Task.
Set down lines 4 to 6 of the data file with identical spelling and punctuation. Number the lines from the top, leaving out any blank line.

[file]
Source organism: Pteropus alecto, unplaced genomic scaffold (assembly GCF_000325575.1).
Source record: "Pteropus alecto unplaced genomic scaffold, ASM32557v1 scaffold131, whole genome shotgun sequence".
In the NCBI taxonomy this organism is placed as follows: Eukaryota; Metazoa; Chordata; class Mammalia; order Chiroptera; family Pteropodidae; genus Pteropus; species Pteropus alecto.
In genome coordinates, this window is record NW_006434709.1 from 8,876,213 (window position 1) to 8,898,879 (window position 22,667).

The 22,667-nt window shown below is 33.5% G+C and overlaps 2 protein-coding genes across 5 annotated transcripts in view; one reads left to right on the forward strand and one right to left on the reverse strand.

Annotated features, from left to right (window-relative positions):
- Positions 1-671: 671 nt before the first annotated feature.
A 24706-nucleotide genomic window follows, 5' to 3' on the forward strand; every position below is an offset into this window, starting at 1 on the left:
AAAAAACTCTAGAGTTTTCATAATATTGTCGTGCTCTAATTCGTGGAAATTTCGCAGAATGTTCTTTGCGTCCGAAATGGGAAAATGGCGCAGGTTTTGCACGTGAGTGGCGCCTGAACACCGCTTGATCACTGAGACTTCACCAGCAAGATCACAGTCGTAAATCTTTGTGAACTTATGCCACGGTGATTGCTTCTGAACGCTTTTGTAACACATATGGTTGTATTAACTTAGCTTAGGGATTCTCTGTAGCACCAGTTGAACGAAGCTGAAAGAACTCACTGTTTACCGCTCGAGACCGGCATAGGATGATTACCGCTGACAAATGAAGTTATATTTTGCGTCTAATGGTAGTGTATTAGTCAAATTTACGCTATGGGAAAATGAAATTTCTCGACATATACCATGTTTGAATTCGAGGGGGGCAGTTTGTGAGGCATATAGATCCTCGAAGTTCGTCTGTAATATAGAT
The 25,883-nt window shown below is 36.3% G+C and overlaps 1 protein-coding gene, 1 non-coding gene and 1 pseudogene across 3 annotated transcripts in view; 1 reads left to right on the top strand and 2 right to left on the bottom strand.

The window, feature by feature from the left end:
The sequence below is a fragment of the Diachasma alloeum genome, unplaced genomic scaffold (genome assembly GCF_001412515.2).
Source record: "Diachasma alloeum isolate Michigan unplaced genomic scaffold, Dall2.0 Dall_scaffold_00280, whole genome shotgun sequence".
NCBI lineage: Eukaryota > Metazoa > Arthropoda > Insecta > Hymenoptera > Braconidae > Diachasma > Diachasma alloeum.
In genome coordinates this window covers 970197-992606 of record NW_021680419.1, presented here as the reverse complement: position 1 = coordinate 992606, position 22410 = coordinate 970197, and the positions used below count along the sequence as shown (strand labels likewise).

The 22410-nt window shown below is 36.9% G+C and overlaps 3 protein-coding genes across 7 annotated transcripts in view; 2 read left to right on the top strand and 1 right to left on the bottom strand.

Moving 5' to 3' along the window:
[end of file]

In genome coordinates, this window is record NW_006434709.1 from 8,876,213 (window position 1) to 8,898,879 (window position 22,667).

The 22,667-nt window shown below is 33.5% G+C and overlaps 2 protein-coding genes across 5 annotated transcripts in view; one reads left to right on the forward strand and one right to left on the reverse strand.

Annotated features, from left to right (window-relative positions):